Vehicle Parts and Equipment to Conserve Fuel

Only about 12%–30% of the energy put into a traditional combustion engine goes toward its propulsion on the road—especially in modern vehicles. Most of the energy is lost to engine and driveline inefficiencies, like exhaust heat, or is used to power accessories like air conditioning. Vehicle fleet managers and drivers can conserve fuel and maximize their operational efficiency by driving efficiently and outfitting their vehicles with commercially available equipment designed to save fuel. Implementing fuel-efficient strategies, systems, and programs for some or all vehicles can help fleets monitor and better manage their vehicles, vehicle-related costs, and carbon footprint. These strategies are cost-efficient and do not require extended vehicle downtime.

Photo of truck tires.

Aerodynamic Equipment and Vehicle Design

By reducing the drag, or resistance, imposed on a vehicle traveling at high speeds, aerodynamic equipment eases the load on the engine and improves the fuel economy of a vehicle. Airfoils, trailer gap reducers, side skirts, under trailer devices, aerodynamic splash guards, and tails are examples of aerodynamic equipment that fleets can install on trucks to reduce driveline losses. Airfoils direct air over the cab, trailer gap reducers lessen air turbulence by minimizing the space between the cab and the trailer, and side skirts limit the air that circulates under the trailer. Under trailer devices channel air to reduce turbulence, aerodynamic splash guards reduce drag compared to traditional splash boards, and tails reduce the turbulent airstreams dragging behind the trailer. EPA's SmartWay program provides lists of verified aerodynamic devices.

Many light- and heavy-duty vehicles (HDVs) that manufacturers are developing have streamlined vehicle designs that reduce drag. More information on aerodynamic tractor and trailer equipment for HDVs can be found in NACFE's Confidence Reports.

Idle Reduction Equipment

Idle reduction technologies reduce the amount of time an engine idles unnecessarily. Auxiliary power units, bunk heaters, batteries, and other idle reduction equipment can help reduce idling and save fuel. EPA's SmartWay program provides lists of verified idling reduction technologies for trucks and school buses. A number of tools developed by Argonne National Laboratory, such as the Idle Reduction Savings Calculator and the Alternative Fuel Life-Cycle Environmental and Economic Transportation (AFLEET) Tool, help fleet managers and drivers calculate the time they idle and the environmental benefits of idle reduction equipment, allowing them to identify the most cost-effective ways to improve their idling profile and potential savings.

Fuel-Tracking Devices and Telematics Systems

Data collection devices installed in vehicles can track fuel economy, maintenance schedules, and fleet performance to help fleets monitor fuel consumption, improve fuel economy, and increase asset utilization. For example, the Public Service Company of New Mexico’s fleet installed a telematics system to monitor fleet performance, track driver behavior, and inform driver training. With these devices, the fleet improved their average fuel economy by 15%.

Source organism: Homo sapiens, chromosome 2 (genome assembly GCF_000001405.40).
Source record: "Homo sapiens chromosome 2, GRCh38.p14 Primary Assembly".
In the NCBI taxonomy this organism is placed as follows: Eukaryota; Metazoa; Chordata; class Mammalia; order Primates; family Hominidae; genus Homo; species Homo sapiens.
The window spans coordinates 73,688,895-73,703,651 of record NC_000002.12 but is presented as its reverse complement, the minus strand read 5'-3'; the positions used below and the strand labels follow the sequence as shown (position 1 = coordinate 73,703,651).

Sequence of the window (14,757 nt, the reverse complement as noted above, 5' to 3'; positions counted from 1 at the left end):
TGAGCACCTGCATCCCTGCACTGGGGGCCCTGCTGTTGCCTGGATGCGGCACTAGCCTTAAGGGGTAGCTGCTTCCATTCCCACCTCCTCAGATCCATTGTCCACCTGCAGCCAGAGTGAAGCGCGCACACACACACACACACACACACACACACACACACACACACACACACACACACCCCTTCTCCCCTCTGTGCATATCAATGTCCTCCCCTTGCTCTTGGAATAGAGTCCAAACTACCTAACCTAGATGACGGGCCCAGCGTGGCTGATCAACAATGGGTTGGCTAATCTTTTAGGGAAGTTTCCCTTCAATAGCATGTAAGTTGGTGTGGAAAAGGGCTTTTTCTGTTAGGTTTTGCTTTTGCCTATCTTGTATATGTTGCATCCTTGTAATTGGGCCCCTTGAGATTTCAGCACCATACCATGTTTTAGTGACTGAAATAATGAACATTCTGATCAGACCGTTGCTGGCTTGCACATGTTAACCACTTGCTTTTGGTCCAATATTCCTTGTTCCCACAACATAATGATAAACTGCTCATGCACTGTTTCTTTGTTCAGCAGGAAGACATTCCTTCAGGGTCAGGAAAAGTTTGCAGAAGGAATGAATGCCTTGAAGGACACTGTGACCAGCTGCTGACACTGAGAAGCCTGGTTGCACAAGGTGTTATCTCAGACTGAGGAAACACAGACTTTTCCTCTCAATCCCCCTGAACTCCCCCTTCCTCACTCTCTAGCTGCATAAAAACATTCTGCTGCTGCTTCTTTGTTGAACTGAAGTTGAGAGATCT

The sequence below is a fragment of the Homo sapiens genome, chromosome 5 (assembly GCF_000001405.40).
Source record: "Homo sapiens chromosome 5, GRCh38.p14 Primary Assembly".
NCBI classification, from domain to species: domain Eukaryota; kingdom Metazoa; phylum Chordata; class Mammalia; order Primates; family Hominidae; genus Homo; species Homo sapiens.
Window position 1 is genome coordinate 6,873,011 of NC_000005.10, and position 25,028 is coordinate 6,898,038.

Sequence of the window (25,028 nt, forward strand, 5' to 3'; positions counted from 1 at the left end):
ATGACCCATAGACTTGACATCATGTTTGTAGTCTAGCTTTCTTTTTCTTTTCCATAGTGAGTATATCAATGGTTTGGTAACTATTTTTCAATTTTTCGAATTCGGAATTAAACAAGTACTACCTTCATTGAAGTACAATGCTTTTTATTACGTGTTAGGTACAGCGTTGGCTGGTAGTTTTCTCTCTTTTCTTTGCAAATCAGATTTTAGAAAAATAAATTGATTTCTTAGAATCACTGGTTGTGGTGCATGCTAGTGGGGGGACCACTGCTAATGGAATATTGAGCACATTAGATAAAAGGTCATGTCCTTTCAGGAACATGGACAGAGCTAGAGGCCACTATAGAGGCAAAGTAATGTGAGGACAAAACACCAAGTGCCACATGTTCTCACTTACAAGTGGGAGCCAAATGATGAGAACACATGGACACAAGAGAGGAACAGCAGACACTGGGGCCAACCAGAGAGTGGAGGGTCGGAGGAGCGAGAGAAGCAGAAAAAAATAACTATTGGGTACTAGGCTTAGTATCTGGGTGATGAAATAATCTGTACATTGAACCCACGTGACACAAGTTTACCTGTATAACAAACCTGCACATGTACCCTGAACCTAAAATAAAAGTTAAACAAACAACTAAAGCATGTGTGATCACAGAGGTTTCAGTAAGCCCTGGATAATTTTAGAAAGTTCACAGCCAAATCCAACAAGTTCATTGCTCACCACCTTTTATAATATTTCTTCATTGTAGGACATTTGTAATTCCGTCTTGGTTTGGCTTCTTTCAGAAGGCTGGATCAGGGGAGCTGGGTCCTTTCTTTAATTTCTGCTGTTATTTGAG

Electronic logging devices automatically record hours-of-service and driving time data and are required on certain commercial buses and trucks. Through the use of global positioning systems and communication technologies, telematics provides fleet managers with data about vehicle location, vehicle use and miles driven, idle time, fuel economy, driver behavior, and engine maintenance requirements. Many of these telematics systems are paired with powerful software packages or driver training programs to help track vehicle activity and manage fuel consumption. Some devices give drivers real-time fuel economy feedback, which has proven effective in reducing fuel use. Other devices can also provide data to help fleets make informed decisions about maintenance and vehicle replacement.

To determine what telematics systems data to focus on, a fleet should identify its top priorities, such as idle reduction or efficient routing. The fleet can then work with a telematics provider to determine key performance indicators and extract the most important data. This planning will help the fleet use the data to deliver efficiency improvements. For example, in a telematics deployment study with the Marine Corps fleet, researchers at the National Renewable Energy Laboratory (NREL) calculated the total savings from telematics for various light-duty vehicles and shuttle buses. When used in the Marine Corps fleet, telematics had the potential to help fleet managers save more than $2,000 per vehicle each year. Also, learn how NREL used telematics to help five fleets explore the benefits of obtaining electric vehicles.